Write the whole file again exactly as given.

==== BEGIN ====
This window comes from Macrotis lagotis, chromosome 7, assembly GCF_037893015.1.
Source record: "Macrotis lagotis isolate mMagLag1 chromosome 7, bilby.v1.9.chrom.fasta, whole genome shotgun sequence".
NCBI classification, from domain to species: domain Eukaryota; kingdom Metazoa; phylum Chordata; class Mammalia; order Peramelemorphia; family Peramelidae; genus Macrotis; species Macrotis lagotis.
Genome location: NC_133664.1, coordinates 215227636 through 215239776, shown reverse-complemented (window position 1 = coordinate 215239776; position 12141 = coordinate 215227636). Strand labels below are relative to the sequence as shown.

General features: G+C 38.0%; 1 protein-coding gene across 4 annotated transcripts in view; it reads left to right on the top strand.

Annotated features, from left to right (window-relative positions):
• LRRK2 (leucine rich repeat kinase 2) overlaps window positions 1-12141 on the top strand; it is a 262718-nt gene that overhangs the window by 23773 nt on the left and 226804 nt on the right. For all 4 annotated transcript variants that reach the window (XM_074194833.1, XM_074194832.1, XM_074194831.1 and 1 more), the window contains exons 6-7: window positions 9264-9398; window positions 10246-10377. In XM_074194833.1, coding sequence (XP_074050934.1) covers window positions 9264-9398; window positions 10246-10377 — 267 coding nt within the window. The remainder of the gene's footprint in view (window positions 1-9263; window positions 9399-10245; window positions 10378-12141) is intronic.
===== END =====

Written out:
This window comes from Macrotis lagotis, chromosome 7, assembly GCF_037893015.1.
Source record: "Macrotis lagotis isolate mMagLag1 chromosome 7, bilby.v1.9.chrom.fasta, whole genome shotgun sequence".
NCBI classification, from domain to species: domain Eukaryota; kingdom Metazoa; phylum Chordata; class Mammalia; order Peramelemorphia; family Peramelidae; genus Macrotis; species Macrotis lagotis.
Genome location: NC_133664.1, coordinates 215227636 through 215239776, shown reverse-complemented (window position 1 = coordinate 215239776; position 12141 = coordinate 215227636). Strand labels below are relative to the sequence as shown.

General features: G+C 38.0%; 1 protein-coding gene across 4 annotated transcripts in view; it reads left to right on the top strand.

Annotated features, from left to right (window-relative positions):
• LRRK2 (leucine rich repeat kinase 2) overlaps window positions 1-12141 on the top strand; it is a 262718-nt gene that overhangs the window by 23773 nt on the left and 226804 nt on the right. For all 4 annotated transcript variants that reach the window (XM_074194833.1, XM_074194832.1, XM_074194831.1 and 1 more), the window contains exons 6-7: window positions 9264-9398; window positions 10246-10377. In XM_074194833.1, coding sequence (XP_074050934.1) covers window positions 9264-9398; window positions 10246-10377 — 267 coding nt within the window. The remainder of the gene's footprint in view (window positions 1-9263; window positions 9399-10245; window positions 10378-12141) is intronic.